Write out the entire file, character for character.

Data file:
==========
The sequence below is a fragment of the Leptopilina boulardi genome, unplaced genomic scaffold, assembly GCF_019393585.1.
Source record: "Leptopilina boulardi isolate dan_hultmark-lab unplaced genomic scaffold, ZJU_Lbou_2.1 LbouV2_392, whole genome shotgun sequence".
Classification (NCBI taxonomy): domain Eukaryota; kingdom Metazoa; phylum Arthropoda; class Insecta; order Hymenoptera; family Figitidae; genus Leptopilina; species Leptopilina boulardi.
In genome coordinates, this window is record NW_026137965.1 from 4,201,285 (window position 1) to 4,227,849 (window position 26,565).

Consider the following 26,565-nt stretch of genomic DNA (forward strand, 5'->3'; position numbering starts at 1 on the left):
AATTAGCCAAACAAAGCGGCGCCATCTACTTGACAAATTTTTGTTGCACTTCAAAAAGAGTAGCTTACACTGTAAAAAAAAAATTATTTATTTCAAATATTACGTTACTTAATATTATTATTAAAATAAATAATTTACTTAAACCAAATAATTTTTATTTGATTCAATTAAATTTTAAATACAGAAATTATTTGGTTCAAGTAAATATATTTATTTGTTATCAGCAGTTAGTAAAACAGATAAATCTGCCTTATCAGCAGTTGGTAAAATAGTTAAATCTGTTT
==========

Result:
The sequence below is a fragment of the Leptopilina boulardi genome, unplaced genomic scaffold, assembly GCF_019393585.1.
Source record: "Leptopilina boulardi isolate dan_hultmark-lab unplaced genomic scaffold, ZJU_Lbou_2.1 LbouV2_392, whole genome shotgun sequence".
Classification (NCBI taxonomy): domain Eukaryota; kingdom Metazoa; phylum Arthropoda; class Insecta; order Hymenoptera; family Figitidae; genus Leptopilina; species Leptopilina boulardi.
In genome coordinates, this window is record NW_026137965.1 from 4,201,285 (window position 1) to 4,227,849 (window position 26,565).

Consider the following 26,565-nt stretch of genomic DNA (forward strand, 5'->3'; position numbering starts at 1 on the left):
AATTAGCCAAACAAAGCGGCGCCATCTACTTGACAAATTTTTGTTGCACTTCAAAAAGAGTAGCTTACACTGTAAAAAAAAAATTATTTATTTCAAATATTACGTTACTTAATATTATTATTAAAATAAATAATTTACTTAAACCAAATAATTTTTATTTGATTCAATTAAATTTTAAATACAGAAATTATTTGGTTCAAGTAAATATATTTATTTGTTATCAGCAGTTAGTAAAACAGATAAATCTGCCTTATCAGCAGTTGGTAAAATAGTTAAATCTGTTT